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Tourism industry takes charge of workforce needs

Media Release
Tuesday 11 July 2006

Tourism industry takes charge of workforce needs

New Zealand’s tourism and hospitality sector today launches a major strategy aimed at ensuring the $17.2 billion tourism industry has the people and skills it needs to grow and prosper.

Ongoing skill shortages in the tourism and hospitality sector not only put a brake on growth but threaten to compromise the industry’s ability to deliver a consistently high quality experience to visitors.

The Tourism and Hospitality Workforce Strategy identifies six goals and a number of recommended actions, and details numerous initiatives already underway. It also calls for tourism and hospitality employers to look at how they manage their workplaces.

“Tourism directly and indirectly supports 172,000 full-time equivalent jobs – that is one in every 10 jobs in New Zealand. These positions are spread widely across every region of the country, often in areas where few other job opportunities exist. But looming workforce shortages are a particular problem for the labour-intensive and seasonal tourism industry.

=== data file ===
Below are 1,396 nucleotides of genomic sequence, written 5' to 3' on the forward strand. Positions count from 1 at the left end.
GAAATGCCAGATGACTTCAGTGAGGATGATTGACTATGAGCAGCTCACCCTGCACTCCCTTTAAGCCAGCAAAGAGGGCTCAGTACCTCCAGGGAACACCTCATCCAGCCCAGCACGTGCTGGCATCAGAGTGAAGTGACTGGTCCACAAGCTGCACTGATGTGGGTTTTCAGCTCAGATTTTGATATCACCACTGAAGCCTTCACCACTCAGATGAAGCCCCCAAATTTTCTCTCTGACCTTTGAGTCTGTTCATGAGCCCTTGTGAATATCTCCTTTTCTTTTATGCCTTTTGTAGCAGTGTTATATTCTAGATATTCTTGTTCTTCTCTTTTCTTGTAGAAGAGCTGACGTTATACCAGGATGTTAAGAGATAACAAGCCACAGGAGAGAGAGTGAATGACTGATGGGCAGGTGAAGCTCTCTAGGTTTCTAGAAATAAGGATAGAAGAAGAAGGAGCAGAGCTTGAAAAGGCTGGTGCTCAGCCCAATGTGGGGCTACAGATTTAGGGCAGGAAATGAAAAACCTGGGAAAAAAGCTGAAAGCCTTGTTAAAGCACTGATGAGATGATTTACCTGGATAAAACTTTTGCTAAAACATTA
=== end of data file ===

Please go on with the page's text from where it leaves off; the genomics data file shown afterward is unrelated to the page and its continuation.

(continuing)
“Having sufficient well-trained and professional staff is critical to delivering a quality experience to visitors,” Tourism Industry Association Chief Executive Fiona Luhrs says.

“When we started this process we believed we were dealing with a workforce issue. After looking closely at the issues and listening to industry, it became apparent that we are in fact dealing with a workplace issue. To attract more of the right sorts of people into the industry, we need to develop coherent career paths and improve learning and development opportunities, to pay equitably and to use management practices that ensure people feel valued.”

An industry Leadership Group comprising key industry associations and industry training organisations – with the support of government departments and agencies - is releasing the Tourism and Hospitality Workforce Strategy. The Strategy is the Group’s response to forecast serious labour shortages forecast by Business and Economic Research (BERL) in its 2004 Tourism Workforce & Skills Projection Report which


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